Jacques Mattheij made a small, but awesome, mistake. He went on eBay one evening and bid on a bunch of bulk LEGO brick auctions, then went to sleep. Upon waking, he discovered that he was the high bidder on many, and was now the proud owner of two tons of LEGO bricks. (This is about 4400 pounds.) He wrote, "[L]esson 1: if you win almost all bids you are bidding too high."

Mattheij had noticed that bulk, unsorted bricks sell for something like €10/kilogram, whereas sets are roughly €40/kg and rare parts go for up to €100/kg. Much of the value of the bricks is in their sorting. If he could reduce the entropy of these bins of unsorted bricks, he could make a tidy profit. While many people do this work by hand, the problem is enormous—just the kind of challenge for a computer. Mattheij writes:

There are 38000+ shapes and there are 100+ possible shades of color (you can roughly tell how old someone is by asking them what lego colors they remember from their youth).

In the following months, Mattheij built a proof-of-concept sorting system using, of course, LEGO. He broke the problem down into a series of sub-problems (including "feeding LEGO reliably from a hopper is surprisingly hard," one of those facts of nature that will stymie even the best system design). After tinkering with the prototype at length, he expanded the system to a surprisingly complex system of conveyer belts (powered by a home treadmill), various pieces of cabinetry, and "copious quantities of crazy glue."

Here's a video showing the current system running at low speed:

The key part of the system was running the bricks past a camera paired with a computer running a neural net-based image classifier. That allows the computer (when sufficiently trained on brick images) to recognize bricks and thus categorize them by color, shape, or other parameters. Remember that as bricks pass by, they can be in any orientation, can be dirty, can even be stuck to other pieces. So having a flexible software system is key to recognizing—in a fraction of a second—what a given brick is, in order to sort it out. When a match is found, a jet of compressed air pops the piece off the conveyer belt and into a waiting bin.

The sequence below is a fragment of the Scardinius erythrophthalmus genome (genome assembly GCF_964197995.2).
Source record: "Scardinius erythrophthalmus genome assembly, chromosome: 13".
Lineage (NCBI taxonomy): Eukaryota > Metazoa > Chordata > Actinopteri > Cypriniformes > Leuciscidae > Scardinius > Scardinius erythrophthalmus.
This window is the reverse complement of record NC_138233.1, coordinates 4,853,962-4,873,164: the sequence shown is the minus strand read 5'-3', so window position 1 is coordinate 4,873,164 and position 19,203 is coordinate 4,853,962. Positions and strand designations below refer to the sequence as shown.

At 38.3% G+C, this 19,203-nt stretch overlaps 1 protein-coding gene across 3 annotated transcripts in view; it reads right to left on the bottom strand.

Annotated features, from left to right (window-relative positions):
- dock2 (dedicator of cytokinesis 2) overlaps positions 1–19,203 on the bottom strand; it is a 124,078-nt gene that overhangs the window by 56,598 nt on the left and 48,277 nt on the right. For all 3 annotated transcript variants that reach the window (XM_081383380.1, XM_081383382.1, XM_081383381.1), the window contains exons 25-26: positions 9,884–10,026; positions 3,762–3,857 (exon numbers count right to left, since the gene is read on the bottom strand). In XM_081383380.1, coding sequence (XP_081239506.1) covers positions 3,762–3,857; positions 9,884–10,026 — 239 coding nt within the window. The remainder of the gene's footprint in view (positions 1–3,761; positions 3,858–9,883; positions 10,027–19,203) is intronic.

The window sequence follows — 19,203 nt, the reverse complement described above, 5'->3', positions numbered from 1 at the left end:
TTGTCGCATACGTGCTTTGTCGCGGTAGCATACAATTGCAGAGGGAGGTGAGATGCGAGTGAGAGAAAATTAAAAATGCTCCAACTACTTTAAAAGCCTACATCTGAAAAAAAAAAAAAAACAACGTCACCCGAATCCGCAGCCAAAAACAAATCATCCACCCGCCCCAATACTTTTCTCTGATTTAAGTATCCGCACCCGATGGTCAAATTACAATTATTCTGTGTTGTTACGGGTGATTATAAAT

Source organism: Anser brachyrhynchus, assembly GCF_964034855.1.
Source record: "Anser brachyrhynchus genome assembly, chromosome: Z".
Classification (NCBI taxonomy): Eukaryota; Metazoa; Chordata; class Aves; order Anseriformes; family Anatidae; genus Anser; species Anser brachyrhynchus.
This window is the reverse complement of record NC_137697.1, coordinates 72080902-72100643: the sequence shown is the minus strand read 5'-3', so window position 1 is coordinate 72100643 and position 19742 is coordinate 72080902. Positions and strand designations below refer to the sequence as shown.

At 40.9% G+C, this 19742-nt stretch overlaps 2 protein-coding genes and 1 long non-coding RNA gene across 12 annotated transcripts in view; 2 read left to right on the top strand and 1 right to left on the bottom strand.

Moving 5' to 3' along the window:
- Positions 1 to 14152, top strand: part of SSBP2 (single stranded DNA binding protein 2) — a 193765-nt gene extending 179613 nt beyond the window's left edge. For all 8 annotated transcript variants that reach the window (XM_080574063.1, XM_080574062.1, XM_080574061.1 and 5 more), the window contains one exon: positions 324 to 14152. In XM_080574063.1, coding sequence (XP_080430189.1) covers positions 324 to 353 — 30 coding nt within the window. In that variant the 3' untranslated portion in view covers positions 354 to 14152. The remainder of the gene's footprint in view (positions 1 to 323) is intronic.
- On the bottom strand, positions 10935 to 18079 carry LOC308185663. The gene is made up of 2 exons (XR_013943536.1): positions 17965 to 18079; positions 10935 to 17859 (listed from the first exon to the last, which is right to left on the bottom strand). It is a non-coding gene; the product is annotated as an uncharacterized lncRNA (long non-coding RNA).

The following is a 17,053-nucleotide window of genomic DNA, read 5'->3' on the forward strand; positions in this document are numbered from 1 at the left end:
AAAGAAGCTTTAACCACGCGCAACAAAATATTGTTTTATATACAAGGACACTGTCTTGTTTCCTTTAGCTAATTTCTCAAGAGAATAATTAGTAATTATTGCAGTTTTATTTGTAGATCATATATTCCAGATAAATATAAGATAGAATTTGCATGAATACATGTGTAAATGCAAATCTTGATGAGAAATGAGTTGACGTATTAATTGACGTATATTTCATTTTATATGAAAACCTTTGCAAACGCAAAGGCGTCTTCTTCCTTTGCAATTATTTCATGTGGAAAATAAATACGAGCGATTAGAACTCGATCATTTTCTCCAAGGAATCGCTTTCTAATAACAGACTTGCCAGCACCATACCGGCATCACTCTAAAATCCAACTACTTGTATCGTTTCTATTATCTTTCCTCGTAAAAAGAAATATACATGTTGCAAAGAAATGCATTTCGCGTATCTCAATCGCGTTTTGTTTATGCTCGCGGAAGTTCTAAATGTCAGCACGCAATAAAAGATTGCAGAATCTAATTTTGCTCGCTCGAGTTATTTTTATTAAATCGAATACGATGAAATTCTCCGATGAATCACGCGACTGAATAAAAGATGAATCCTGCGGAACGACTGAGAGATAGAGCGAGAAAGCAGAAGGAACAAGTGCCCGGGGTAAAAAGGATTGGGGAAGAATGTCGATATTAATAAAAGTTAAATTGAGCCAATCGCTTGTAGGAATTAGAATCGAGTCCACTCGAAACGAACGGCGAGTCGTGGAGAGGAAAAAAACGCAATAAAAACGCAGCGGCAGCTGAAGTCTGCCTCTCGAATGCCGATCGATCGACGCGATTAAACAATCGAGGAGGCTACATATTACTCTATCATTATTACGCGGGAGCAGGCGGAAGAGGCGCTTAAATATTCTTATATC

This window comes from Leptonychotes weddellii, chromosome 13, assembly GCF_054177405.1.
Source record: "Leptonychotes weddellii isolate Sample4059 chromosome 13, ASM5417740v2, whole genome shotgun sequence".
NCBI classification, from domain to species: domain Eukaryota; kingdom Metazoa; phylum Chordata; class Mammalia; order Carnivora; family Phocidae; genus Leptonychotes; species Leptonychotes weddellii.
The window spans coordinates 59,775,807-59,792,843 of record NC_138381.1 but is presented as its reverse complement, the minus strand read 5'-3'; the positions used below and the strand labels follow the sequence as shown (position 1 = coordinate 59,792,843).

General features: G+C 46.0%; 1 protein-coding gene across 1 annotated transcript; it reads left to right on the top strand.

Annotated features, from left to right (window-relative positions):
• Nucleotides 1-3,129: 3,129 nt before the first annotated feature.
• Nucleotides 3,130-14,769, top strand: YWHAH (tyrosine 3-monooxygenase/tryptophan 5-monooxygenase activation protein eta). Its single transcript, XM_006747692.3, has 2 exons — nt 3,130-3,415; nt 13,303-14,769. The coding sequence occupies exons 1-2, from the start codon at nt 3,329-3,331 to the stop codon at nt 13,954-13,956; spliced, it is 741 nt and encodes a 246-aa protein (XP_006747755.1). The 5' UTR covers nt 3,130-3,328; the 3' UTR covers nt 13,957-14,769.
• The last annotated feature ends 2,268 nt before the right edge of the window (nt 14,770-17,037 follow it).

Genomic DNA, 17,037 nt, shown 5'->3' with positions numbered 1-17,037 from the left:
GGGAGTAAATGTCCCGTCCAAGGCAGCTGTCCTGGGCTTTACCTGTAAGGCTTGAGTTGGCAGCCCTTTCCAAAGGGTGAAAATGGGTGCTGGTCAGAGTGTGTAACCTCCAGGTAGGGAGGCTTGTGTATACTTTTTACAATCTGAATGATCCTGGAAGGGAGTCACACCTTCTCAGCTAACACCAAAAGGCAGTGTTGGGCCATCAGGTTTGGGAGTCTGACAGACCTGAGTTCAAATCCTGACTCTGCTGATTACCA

After much experimentation, Mattheij rewrote the software (several times in fact) to accomplish a variety of basic tasks. At its core, the system takes images from a webcam and feeds them to a neural network to do the classification. Of course, the neural net needs to be "trained" by showing it lots of images, and telling it what those images represent. Mattheij's breakthrough was allowing the machine to effectively train itself, with guidance: Running pieces through allows the system to take its own photos, make a guess, and build on that guess. As long as Mattheij corrects the incorrect guesses, he ends up with a decent (and self-reinforcing) corpus of training data. As the machine continues running, it can rack up more training, allowing it to recognize a broad variety of pieces on the fly.

Here's another video, focusing on how the pieces move on conveyer belts (running at slow speed so puny humans can follow). You can also see the air jets in action:

In an email interview, Mattheij told Mental Floss that the system currently sorts LEGO bricks into more than 50 categories. It can also be run in a color-sorting mode to bin the parts across 12 color groups. (Thus at present you'd likely do a two-pass sort on the bricks: once for shape, then a separate pass for color.) He continues to refine the system, with a focus on making its recognition abilities faster. At some point down the line, he plans to make the software portion open source. You're on your own as far as building conveyer belts, bins, and so forth.

Check out Mattheij's writeup in two parts for more information. It starts with an overview of the story, followed up with a deep dive on the software. He's also tweeting about the project (among other things). And if you look around a bit, you'll find bulk LEGO brick auctions online—it's definitely a thing!

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Name the Author Based on the Character
May 23, 2017